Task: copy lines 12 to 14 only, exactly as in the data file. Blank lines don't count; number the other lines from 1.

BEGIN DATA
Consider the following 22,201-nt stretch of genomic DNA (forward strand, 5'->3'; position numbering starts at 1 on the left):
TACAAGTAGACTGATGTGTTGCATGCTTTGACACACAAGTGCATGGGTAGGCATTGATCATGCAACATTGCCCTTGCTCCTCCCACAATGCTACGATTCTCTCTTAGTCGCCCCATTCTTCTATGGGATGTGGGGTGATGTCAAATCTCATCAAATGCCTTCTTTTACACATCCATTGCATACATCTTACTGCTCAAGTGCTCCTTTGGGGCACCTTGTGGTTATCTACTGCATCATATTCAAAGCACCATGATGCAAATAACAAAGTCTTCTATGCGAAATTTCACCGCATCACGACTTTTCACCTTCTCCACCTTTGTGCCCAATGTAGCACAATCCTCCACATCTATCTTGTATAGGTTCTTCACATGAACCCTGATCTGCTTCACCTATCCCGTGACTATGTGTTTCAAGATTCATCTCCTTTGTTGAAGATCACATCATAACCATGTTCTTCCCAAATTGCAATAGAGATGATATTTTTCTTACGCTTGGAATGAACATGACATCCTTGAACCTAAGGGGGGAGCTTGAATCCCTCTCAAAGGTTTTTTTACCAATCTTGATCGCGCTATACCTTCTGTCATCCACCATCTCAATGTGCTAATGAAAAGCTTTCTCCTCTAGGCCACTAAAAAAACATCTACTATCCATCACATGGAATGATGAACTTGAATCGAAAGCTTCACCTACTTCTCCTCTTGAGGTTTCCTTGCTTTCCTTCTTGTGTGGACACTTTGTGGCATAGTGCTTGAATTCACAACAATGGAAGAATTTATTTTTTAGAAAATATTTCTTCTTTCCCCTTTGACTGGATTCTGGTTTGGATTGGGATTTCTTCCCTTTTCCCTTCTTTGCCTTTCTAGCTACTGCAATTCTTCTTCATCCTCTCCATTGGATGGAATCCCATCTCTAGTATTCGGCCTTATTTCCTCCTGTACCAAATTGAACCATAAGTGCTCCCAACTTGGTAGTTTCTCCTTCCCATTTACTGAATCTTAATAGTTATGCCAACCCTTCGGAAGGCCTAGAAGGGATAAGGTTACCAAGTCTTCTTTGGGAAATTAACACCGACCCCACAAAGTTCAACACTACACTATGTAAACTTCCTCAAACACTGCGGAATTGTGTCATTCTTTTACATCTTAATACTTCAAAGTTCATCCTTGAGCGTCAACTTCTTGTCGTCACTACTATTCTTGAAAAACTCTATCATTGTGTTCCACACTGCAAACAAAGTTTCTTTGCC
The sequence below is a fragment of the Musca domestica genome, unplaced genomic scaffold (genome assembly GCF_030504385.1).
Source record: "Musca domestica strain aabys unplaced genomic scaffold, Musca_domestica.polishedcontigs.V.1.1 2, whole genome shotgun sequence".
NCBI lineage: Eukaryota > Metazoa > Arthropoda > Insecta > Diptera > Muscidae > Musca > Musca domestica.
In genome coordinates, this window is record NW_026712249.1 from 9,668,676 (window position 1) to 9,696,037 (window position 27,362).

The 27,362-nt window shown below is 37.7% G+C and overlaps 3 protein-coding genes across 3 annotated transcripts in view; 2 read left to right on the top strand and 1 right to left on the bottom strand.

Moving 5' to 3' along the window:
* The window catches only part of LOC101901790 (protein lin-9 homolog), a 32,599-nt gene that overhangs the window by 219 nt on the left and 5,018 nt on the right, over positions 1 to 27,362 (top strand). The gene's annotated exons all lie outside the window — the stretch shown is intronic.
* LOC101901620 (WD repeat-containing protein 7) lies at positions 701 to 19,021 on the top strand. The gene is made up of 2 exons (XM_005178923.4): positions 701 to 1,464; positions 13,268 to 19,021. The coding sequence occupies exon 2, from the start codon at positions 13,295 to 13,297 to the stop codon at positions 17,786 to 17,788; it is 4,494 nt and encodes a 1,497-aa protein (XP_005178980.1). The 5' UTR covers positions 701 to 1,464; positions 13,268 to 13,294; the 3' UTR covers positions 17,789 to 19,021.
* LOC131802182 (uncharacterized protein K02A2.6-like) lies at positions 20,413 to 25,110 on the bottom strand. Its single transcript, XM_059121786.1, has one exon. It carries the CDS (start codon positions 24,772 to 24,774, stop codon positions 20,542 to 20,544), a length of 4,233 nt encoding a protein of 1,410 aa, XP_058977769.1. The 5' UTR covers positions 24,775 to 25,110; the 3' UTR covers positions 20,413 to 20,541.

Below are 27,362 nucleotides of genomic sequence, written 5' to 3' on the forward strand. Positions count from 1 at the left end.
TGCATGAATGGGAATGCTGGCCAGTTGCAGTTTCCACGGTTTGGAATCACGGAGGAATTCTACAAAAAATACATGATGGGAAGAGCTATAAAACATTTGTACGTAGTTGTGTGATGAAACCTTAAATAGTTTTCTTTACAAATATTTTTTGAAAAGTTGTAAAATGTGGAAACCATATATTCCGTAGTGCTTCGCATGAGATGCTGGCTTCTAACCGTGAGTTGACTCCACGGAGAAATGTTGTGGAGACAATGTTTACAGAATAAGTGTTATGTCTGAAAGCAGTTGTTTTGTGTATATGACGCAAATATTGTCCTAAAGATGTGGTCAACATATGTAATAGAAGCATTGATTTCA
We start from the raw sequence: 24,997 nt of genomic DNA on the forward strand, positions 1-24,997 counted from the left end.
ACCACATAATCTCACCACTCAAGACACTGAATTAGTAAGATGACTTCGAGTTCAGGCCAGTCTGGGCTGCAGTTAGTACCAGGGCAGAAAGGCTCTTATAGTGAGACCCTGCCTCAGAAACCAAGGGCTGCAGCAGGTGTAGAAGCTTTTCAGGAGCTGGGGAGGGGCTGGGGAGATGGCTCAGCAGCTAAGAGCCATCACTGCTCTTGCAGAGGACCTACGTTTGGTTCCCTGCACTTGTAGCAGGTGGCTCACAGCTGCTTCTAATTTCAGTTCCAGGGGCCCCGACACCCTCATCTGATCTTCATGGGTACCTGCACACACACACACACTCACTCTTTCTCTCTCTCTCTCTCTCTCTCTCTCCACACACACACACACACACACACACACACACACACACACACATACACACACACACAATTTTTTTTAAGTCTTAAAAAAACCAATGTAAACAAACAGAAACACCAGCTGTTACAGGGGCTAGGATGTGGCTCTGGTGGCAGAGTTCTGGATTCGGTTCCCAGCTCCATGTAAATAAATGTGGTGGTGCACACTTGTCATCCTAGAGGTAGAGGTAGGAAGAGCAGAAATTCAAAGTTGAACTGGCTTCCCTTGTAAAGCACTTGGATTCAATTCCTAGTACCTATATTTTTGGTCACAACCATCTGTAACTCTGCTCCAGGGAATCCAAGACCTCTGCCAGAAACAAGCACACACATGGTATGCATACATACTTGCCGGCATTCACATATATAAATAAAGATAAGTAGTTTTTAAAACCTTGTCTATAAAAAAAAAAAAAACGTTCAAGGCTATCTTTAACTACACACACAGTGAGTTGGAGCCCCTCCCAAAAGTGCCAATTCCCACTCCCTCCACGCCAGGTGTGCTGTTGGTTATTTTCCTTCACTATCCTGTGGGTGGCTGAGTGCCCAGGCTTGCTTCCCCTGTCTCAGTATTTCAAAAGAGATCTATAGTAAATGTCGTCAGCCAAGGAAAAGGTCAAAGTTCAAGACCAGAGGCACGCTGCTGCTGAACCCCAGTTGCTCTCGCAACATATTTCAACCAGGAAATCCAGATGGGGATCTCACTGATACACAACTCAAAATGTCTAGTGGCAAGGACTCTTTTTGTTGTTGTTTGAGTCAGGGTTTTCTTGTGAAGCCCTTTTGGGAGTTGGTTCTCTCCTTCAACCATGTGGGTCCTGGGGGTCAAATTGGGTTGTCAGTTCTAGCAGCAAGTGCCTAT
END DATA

Below are 27,362 nucleotides of genomic sequence, written 5' to 3' on the forward strand. Positions count from 1 at the left end.
TGCATGAATGGGAATGCTGGCCAGTTGCAGTTTCCACGGTTTGGAATCACGGAGGAATTCTACAAAAAATACATGATGGGAAGAGCTATAAAACATTTGTACGTAGTTGTGTGATGAAACCTTAAATAGTTTTCTTTACAAATATTTTTTGAAAAGTTGTAAAATGTGGAAACCATATATTCCGTAGTGCTTCGCATGAGATGCTGGCTTCTAACCGTGAGTTGACTCCACGGAGAAATGTTGTGGAGACAATGTTTACAGAATAAGTGTTATGTCTGAAAGCAGTTGTTTTGTGTATATGACGCAAATATTGTCCTAAAGATGTGGTCAACATATGTAATAGAAGCATTGATTTCA
We start from the raw sequence: 24,997 nt of genomic DNA on the forward strand, positions 1-24,997 counted from the left end.